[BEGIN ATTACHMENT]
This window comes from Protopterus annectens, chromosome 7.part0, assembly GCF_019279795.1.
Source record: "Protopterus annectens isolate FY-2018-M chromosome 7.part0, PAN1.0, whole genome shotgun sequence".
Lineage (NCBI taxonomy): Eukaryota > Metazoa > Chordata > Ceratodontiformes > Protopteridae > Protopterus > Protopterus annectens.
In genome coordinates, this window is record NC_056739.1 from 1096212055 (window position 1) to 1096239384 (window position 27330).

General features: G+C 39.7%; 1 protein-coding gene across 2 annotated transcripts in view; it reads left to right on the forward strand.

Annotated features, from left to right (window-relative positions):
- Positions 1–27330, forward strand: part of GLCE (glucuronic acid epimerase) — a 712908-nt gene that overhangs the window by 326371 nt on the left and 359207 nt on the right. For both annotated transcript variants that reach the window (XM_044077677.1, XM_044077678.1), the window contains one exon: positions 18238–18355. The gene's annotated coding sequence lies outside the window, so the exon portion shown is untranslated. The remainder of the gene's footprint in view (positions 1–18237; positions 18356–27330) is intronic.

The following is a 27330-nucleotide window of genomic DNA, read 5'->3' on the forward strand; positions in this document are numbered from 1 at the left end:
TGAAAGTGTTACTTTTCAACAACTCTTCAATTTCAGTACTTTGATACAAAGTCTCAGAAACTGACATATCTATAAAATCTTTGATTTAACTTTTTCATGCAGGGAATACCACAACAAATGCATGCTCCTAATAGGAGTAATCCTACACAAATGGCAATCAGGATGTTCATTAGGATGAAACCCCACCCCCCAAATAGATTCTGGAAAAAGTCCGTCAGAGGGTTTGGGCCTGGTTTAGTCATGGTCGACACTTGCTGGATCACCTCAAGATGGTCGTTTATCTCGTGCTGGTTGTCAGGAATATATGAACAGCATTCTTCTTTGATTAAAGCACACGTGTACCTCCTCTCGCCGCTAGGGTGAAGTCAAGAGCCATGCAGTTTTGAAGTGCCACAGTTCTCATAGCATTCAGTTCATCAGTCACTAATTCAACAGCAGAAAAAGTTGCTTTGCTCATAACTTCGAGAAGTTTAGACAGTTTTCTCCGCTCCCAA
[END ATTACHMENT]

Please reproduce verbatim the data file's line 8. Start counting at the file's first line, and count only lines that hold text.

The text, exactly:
The following is a 27330-nucleotide window of genomic DNA, read 5'->3' on the forward strand; positions in this document are numbered from 1 at the left end: